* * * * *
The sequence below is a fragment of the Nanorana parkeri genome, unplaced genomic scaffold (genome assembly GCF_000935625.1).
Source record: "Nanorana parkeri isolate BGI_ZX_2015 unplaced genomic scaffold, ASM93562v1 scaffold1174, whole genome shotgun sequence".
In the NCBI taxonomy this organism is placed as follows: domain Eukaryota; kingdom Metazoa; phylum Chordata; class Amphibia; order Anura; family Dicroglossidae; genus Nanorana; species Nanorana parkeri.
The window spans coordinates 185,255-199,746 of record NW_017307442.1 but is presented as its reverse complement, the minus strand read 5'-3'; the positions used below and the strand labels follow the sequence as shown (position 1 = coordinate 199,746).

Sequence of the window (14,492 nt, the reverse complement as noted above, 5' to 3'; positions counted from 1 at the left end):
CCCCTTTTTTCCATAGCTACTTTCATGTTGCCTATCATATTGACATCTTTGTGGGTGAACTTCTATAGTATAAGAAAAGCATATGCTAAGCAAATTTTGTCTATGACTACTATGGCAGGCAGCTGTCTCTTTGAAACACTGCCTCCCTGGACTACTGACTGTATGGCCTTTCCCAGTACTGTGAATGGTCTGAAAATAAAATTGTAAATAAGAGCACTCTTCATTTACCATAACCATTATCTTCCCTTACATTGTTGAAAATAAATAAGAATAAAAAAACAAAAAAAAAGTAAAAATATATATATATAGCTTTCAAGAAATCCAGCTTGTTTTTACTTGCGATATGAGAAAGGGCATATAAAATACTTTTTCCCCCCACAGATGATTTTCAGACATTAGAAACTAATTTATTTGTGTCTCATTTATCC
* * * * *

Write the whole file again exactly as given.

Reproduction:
The sequence below is a fragment of the Nanorana parkeri genome, unplaced genomic scaffold (genome assembly GCF_000935625.1).
Source record: "Nanorana parkeri isolate BGI_ZX_2015 unplaced genomic scaffold, ASM93562v1 scaffold1174, whole genome shotgun sequence".
In the NCBI taxonomy this organism is placed as follows: domain Eukaryota; kingdom Metazoa; phylum Chordata; class Amphibia; order Anura; family Dicroglossidae; genus Nanorana; species Nanorana parkeri.
The window spans coordinates 185,255-199,746 of record NW_017307442.1 but is presented as its reverse complement, the minus strand read 5'-3'; the positions used below and the strand labels follow the sequence as shown (position 1 = coordinate 199,746).

Sequence of the window (14,492 nt, the reverse complement as noted above, 5' to 3'; positions counted from 1 at the left end):
CCCCTTTTTTCCATAGCTACTTTCATGTTGCCTATCATATTGACATCTTTGTGGGTGAACTTCTATAGTATAAGAAAAGCATATGCTAAGCAAATTTTGTCTATGACTACTATGGCAGGCAGCTGTCTCTTTGAAACACTGCCTCCCTGGACTACTGACTGTATGGCCTTTCCCAGTACTGTGAATGGTCTGAAAATAAAATTGTAAATAAGAGCACTCTTCATTTACCATAACCATTATCTTCCCTTACATTGTTGAAAATAAATAAGAATAAAAAAACAAAAAAAAAGTAAAAATATATATATATAGCTTTCAAGAAATCCAGCTTGTTTTTACTTGCGATATGAGAAAGGGCATATAAAATACTTTTTCCCCCCACAGATGATTTTCAGACATTAGAAACTAATTTATTTGTGTCTCATTTATCC